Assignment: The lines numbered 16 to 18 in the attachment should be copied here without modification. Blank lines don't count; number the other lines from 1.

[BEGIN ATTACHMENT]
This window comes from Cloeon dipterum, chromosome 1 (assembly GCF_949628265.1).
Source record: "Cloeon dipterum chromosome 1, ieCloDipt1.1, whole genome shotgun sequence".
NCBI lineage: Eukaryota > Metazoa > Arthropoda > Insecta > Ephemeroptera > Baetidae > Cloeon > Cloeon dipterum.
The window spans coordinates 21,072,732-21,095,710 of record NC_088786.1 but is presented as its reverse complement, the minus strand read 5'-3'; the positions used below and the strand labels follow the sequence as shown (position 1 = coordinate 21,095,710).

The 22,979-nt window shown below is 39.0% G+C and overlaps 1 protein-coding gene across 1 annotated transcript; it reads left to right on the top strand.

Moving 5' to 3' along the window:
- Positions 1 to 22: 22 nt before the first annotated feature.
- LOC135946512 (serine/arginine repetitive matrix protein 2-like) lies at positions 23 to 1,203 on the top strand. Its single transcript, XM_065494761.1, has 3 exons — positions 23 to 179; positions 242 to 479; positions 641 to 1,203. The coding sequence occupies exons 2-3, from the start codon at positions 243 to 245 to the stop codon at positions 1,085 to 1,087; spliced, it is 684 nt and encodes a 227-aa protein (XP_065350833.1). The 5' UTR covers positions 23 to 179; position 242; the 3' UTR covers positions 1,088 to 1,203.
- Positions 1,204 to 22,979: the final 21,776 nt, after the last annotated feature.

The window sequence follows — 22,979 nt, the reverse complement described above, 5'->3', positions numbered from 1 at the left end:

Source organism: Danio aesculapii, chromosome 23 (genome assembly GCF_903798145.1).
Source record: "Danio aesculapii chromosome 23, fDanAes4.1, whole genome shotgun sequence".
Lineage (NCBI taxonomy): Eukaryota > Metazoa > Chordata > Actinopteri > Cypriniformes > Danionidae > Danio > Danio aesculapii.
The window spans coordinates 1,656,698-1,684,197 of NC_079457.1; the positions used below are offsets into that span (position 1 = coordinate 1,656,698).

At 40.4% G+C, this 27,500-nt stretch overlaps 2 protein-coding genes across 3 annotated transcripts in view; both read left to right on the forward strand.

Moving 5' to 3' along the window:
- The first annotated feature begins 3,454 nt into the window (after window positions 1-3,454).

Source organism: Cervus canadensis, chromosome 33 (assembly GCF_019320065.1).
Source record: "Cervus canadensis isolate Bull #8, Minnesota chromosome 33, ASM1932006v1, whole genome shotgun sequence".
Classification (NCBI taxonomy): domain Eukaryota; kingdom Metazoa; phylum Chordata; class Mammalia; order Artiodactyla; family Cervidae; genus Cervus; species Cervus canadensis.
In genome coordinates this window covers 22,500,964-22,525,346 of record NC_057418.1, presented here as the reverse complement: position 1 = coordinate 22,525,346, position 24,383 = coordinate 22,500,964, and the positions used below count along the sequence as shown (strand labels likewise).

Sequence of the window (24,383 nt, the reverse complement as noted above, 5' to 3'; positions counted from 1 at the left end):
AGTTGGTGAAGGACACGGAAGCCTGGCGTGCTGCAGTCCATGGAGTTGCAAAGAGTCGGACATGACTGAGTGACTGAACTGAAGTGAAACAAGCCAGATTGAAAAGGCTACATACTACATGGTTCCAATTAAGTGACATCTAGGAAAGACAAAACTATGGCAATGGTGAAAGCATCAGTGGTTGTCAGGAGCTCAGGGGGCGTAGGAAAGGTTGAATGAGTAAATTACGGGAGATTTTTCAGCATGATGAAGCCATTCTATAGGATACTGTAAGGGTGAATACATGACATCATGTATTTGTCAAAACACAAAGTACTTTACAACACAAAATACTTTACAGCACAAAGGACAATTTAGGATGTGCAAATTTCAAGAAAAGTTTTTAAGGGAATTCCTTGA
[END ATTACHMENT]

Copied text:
Moving 5' to 3' along the window:
- The first annotated feature begins 3,454 nt into the window (after window positions 1-3,454).

Source organism: Cervus canadensis, chromosome 33 (assembly GCF_019320065.1).